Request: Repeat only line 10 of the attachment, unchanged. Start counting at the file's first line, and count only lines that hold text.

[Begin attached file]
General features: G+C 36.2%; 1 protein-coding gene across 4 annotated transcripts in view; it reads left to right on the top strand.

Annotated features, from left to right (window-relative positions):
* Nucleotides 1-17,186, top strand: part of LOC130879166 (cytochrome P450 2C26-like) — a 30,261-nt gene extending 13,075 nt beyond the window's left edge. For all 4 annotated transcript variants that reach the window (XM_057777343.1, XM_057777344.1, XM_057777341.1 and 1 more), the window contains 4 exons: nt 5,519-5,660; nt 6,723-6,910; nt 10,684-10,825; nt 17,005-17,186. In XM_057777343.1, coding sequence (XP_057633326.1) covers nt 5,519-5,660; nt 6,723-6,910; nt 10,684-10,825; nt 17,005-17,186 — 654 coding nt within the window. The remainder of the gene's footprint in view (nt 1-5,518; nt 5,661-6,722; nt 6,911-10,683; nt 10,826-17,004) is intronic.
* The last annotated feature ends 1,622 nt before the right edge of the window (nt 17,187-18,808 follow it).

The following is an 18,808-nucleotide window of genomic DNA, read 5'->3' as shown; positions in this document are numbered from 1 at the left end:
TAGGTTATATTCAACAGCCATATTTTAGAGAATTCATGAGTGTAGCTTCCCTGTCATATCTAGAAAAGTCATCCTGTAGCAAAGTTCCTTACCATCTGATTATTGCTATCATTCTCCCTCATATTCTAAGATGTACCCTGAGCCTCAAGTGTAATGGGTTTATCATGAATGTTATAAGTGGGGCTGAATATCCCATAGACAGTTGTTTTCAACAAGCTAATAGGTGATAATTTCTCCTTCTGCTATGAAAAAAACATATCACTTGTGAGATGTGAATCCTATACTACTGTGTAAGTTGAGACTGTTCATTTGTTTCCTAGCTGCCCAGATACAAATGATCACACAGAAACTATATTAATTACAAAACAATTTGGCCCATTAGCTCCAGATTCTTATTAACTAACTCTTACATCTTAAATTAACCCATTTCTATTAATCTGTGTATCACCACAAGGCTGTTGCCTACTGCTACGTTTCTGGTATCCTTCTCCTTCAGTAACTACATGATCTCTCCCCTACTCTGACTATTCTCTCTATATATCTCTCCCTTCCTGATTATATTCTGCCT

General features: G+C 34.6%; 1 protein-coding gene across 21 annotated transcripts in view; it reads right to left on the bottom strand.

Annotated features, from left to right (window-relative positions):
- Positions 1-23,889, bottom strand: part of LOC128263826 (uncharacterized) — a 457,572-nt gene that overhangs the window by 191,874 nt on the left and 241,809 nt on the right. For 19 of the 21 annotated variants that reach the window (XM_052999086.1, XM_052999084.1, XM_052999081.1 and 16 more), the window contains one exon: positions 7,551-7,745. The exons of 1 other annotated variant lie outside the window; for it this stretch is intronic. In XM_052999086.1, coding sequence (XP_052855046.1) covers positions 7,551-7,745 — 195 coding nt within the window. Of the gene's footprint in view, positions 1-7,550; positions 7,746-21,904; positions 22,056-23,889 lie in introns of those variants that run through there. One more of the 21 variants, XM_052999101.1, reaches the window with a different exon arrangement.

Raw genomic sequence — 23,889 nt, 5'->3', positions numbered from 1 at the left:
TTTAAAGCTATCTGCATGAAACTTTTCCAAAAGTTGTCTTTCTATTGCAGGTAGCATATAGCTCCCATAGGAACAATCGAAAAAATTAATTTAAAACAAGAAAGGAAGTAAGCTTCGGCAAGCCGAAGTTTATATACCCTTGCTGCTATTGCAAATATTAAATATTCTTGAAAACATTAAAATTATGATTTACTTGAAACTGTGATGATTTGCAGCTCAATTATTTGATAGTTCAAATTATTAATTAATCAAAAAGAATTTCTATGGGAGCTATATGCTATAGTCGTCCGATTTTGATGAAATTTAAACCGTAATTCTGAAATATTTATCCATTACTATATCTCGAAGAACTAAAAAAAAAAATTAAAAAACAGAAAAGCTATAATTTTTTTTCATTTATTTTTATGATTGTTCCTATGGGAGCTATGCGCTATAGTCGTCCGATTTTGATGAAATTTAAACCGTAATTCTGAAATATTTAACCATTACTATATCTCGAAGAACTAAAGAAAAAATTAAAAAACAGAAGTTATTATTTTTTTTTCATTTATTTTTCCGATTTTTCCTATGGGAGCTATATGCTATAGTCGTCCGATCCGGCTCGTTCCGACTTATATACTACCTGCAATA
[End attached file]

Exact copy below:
Raw genomic sequence — 23,889 nt, 5'->3', positions numbered from 1 at the left: